How to cite: Bogena, H., Brogi, C., Köhli, M., Hendricks Franssen, H.-J., Dombrowski, O., and Huisman, J. A.: Effects of heterogeneous soil moisture distributions in cosmic-ray neutron sensing - the case of irrigation monitoring, EGU General Assembly 2023, Vienna, Austria, 23–28 Apr 2023, EGU23-3095,, 2023.

Samir K. Al-Mashharawi, Marcel M. El Hajj, Kasper Johansen, Matthew F. McCabe, and Susan Steele-Dunne

Biomass estimation is important in many applications, such as carbon sequestration and precision agriculture. Developing a reliable method for biomass estimation from satellite, airborne and near-surface remote sensing sensors is an ongoing task due to the large uncertainty in current methods, which are often related to sensor limitations. Indeed, signals from optical sensors and synthetic aperture radar at high and medium frequencies suffer from saturation issues at high biomass levels. The Cosmic-Ray Neutron Sensor (CRNS) is a new non-invasive near-surface sensor used primarily to estimate soil water content (SWC), but it has also shown potential for retrieving other hydrological and environmental parameters such as biomass water equivalent and snow depth. The CRNS detects and counts the number of neutrons controlled by hydrogen atoms in the soil, air just above the ground, and vegetation. Biomass attenuates the intensity of cosmic ray neutrons, hence the ability to estimate biomass from a CRNS. Recent studies have used CRNS measurements to estimate biomass changes in crop areas and forest stands, while the use of CRNSs in orchards is limited. The objective of this study is to explore the potential of two CRNSs to estimate the biomass variation in irrigated cherry and olive tree orchards. The olive tree orchard is located in an arid region in northern Saudi Arabia (plantation density of 1667 trees/hectare) with an average tree height of 3 m and canopy diameter of 2 m. The cherry field is located in southern France (plantation density of 260 trees/hectare) with an average tree height of 3.5 m and canopy diameter of 5.5 m. Several soil moisture probes recording soil water content (SWC) at 15-min intervals at both sites were installed at different depths within the CRNS footprint. SWC measurements were used to assess the variations in the sensitivity of CRNS to soil moisture with increasing biomass. Tree parameters (height, canopy width, canopy length, leaf area index, and diameter at breast height) were measured in situ to estimate biomass using allometric equations. In addition, repetitive Light Detection and Ranging (LiDAR) scanning was performed over the cherry field to detect canopy volume changes over time. The results showed that the CRNS is sensitive to SWC variation, and this sensitivity is controlled by biomass evolution, indicating that CNRS measurements can also be used to estimate biomass. The sensitivity of CRNS neutron counts to SWC in the early season (before blooming) was twice as high as that during the mid- and late growing seasons (maximum leaf cover). The Cornish Pasdy model­, which models the measured neutron counts as a function of SWC and biomass contribution, was calibrated and then inverted to estimate the biomass in the cherry and olive tree orchards.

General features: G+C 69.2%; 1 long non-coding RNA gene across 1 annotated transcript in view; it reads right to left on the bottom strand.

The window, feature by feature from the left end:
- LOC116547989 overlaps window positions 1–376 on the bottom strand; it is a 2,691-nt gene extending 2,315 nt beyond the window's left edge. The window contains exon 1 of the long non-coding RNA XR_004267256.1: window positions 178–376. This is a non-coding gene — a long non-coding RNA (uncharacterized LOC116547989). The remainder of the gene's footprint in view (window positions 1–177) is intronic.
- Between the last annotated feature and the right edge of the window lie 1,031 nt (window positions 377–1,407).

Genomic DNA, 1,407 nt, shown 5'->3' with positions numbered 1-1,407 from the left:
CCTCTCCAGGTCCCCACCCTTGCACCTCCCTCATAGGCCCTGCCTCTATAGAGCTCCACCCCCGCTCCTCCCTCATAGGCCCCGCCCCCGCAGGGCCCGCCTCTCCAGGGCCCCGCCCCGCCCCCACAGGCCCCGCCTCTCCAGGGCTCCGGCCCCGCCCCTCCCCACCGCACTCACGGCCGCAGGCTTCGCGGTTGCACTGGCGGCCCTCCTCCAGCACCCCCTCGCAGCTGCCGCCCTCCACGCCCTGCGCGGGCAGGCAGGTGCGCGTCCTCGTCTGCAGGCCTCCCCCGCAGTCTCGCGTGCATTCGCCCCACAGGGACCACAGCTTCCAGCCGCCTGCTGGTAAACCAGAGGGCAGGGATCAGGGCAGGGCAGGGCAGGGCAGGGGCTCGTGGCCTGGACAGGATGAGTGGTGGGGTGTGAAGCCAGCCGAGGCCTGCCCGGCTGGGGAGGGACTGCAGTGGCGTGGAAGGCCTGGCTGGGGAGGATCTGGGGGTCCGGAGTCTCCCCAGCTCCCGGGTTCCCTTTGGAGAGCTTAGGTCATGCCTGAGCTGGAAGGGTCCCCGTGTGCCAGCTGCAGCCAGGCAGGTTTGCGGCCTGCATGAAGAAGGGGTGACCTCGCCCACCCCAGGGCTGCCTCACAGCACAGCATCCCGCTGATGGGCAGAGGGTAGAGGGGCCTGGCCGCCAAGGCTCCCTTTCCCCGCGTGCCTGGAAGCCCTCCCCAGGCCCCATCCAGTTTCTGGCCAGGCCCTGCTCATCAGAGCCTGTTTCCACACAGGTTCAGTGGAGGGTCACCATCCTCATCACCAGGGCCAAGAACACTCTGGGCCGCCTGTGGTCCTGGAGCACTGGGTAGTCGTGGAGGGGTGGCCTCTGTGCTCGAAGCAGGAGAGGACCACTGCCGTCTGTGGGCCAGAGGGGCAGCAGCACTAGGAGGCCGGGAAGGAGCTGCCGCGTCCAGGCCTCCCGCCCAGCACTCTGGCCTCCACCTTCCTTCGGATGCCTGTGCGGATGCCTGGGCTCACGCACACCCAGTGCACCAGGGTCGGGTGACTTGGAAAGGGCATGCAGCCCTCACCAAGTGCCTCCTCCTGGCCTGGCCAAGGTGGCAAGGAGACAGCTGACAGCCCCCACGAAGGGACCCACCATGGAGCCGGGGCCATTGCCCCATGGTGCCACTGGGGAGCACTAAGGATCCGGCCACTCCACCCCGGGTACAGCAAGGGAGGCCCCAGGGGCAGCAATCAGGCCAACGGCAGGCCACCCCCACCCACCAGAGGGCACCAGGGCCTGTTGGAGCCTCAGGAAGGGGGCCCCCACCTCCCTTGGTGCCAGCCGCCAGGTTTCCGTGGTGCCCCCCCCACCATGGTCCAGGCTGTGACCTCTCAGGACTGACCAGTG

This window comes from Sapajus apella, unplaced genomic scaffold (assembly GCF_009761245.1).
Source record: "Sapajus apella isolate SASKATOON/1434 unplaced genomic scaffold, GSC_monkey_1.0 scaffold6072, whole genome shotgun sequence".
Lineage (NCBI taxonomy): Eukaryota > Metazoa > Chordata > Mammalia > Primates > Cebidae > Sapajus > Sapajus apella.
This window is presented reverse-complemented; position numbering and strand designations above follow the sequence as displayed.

How to cite: Al-Mashharawi, S. K., El Hajj, M. M., Johansen, K., McCabe, M. F., and Steele-Dunne, S.: Sensitivity of the Cosmic Ray Neutron Sensor (CRNS) to Seasonal Biomass Dynamics in Cherry and Olive Orchards, EGU General Assembly 2023, Vienna, Austria, 23–28 Apr 2023, EGU23-6789,, 2023.

Katya Dimitrova Petrova, Lena Scheiffele, Lucile Verrot, Martin Schrön, and Josie Geris

Cosmic ray neutron sensor (CRNS) technology is becoming increasingly popular for monitoring volumetric soil water content (SWC) at the field (hectare) scale in a variety of environments. Applications include permanently installed (stationary) or the use of mobile (rover, trains, etc.) platforms. In agricultural settings, permanently installed CRNS have proven particularly useful for providing time series of footprint average SWC estimates. To derive the SWC product at a site, CRNS needs to be calibrated using gravimetric SWC, soil organic matter and bulk density (BD). Those variables may in the best case be derived from a large number of soil samples, collected ideally on multiple occasions and under a range of hydrometeorological conditions. Most CRNS applications use an average site-specific value of bulk density derived for a site from ≥1 field calibration and it is considered static over time.

However, while this is a safe assumption for many environments, in agricultural settings, management activities (e.g. tillage) may introduce substantial changes in BD over time. This may affect the accuracy of the CRNS SWC estimates, which in turn could affect management decisions (e.g. on irrigation) or modelling efforts, relying on these SWC inputs.

The importance of BD as a source of uncertainty in CRNS SWC estimation has been recognized with dedicated laboratory and neutron simulation experiments quantifying the effects. However, field-based studies are lacking. Therefore, the objective of this work is to quantify the impact and relevance of temporal variability in soil bulk density on the estimation of CRNS SWC in a variety of environments with different level of agricultural land use management. We used data from three sites (Scotland, Germany and China) with stationary CRNS, where BD was sampled on ≥3 or more occasions for sensor calibration. The sites display a varying intensity of land use management, cover different soil types and contrasting weather conditions. We quantify the differences in estimates of SWC by using the range of average BD values at a site and compare these differences to other sources of uncertainty (e.g. the integration time of neutron counts). We additionally consider existing theories on the interaction of neutrons and soil bulk density to evaluate the impact of BD changes. Finally, we make recommendations on when BD variability and thus its sampling over time may become important for the derivation of CRNS SWC outputs.